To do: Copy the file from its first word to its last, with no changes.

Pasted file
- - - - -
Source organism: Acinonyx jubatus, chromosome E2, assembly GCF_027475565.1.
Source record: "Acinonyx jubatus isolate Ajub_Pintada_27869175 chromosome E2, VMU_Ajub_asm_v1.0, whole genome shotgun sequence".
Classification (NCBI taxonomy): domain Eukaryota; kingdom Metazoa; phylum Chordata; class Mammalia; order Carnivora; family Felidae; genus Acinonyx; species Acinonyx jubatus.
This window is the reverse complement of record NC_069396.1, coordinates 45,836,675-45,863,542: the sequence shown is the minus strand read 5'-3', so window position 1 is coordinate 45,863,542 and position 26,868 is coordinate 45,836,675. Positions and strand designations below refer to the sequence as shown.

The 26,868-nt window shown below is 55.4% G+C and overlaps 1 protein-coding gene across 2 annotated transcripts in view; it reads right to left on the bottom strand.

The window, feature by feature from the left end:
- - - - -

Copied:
Source organism: Acinonyx jubatus, chromosome E2, assembly GCF_027475565.1.
Source record: "Acinonyx jubatus isolate Ajub_Pintada_27869175 chromosome E2, VMU_Ajub_asm_v1.0, whole genome shotgun sequence".
Classification (NCBI taxonomy): domain Eukaryota; kingdom Metazoa; phylum Chordata; class Mammalia; order Carnivora; family Felidae; genus Acinonyx; species Acinonyx jubatus.
This window is the reverse complement of record NC_069396.1, coordinates 45,836,675-45,863,542: the sequence shown is the minus strand read 5'-3', so window position 1 is coordinate 45,863,542 and position 26,868 is coordinate 45,836,675. Positions and strand designations below refer to the sequence as shown.

The 26,868-nt window shown below is 55.4% G+C and overlaps 1 protein-coding gene across 2 annotated transcripts in view; it reads right to left on the bottom strand.

The window, feature by feature from the left end: